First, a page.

Jonathan Yardley takes a look at Lawrence Osborne's The Naked Tourist: In Search of Adventure and Beauty in the Age of the Airport Mall. Osborne is another "Disney World is the end of civilization" traveler, but he's fascinated by entirely made-up environments as well. For instance, he lingers in Dubai's otherworldly airport, where the duty-free shopping includes Maseratis. Dubai is a stop on the way to his ultimate destination, Papua, which has its good points (it's pretty much the opposite of Disney World) and its drawbacks (cannibals). Before you can say "neo-colonial tourist," though, Osborne recognizes how unreal Papua is in Western eyes, describing it as "the far side of the looking glass, a parallel world about which Indonesians and Westerners could make only fraudulent images."
After recently returning from Italy and also contemplating issues of authenticity in travel, I found Osborne's description of the process of travel perfectly captures its insidious, and entirely necessary, effect on you:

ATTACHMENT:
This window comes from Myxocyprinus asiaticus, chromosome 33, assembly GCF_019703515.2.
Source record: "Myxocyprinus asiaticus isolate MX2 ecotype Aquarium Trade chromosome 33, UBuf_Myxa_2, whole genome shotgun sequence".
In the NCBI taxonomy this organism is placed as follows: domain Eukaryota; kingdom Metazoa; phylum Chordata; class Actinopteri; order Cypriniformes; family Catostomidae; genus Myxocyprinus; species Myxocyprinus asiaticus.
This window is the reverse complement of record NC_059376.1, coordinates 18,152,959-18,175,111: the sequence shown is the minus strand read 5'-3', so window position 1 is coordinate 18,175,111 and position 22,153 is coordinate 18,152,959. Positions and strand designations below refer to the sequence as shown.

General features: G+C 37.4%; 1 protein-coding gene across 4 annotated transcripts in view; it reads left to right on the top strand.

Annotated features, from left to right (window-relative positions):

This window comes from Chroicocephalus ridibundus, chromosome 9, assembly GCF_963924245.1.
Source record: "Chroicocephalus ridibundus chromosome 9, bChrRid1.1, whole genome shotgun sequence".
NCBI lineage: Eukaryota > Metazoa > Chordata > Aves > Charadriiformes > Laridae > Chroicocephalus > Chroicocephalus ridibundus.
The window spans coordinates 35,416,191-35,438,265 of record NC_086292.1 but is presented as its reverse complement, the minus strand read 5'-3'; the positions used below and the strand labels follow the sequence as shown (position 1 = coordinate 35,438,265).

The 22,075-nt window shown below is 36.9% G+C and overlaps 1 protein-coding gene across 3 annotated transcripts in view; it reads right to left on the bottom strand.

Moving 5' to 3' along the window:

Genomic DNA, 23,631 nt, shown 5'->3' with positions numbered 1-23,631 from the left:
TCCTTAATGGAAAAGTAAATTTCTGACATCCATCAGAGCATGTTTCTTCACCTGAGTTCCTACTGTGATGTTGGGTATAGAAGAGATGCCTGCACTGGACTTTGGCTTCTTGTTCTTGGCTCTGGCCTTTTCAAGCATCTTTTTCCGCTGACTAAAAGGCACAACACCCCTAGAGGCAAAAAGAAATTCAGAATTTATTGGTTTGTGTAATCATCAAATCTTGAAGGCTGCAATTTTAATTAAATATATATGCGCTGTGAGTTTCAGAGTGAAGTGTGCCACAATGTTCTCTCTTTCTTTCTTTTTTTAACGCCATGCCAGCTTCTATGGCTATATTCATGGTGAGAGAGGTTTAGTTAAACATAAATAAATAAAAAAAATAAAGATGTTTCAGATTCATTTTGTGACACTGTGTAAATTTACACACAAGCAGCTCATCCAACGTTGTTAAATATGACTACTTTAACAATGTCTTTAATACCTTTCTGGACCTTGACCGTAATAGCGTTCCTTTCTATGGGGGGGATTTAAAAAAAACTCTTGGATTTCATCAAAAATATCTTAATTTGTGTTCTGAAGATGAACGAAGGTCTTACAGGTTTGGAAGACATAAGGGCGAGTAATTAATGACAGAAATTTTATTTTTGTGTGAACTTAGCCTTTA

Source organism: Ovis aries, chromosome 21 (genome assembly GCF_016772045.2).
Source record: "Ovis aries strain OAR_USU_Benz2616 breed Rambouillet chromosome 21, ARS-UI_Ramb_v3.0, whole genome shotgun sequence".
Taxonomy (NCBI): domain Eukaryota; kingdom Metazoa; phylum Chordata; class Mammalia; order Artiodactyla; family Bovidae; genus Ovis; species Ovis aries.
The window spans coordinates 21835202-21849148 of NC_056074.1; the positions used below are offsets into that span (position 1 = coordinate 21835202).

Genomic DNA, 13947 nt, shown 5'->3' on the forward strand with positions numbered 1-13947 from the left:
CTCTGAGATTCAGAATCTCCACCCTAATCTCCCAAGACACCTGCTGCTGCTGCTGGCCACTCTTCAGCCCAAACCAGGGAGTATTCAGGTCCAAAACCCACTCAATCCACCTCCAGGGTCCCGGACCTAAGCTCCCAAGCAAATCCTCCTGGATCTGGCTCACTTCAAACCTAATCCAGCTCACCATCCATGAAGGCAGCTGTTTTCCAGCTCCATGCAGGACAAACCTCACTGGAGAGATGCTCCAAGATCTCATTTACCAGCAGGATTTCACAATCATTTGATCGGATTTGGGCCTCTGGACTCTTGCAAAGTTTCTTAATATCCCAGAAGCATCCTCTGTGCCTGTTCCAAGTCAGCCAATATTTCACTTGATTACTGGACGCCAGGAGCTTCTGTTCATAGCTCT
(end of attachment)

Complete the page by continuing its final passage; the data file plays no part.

A journey is never a simple thing. The hitches and the boredom, the missed connections and the empty hours are the price that must be paid for leaving one's real life and entering an unreal one. On the other hand, this temporary unreal life has its advantages. You have nothing to think about except the logistics of the journey itself, in all their maddening detail and stupidity. With time even these details take on a poetic urgency. How far is it to the bridge? Is the car waiting on the far side of said bridge? It is only when you are thoroughly submerged in such questions that you begin to become unconscious.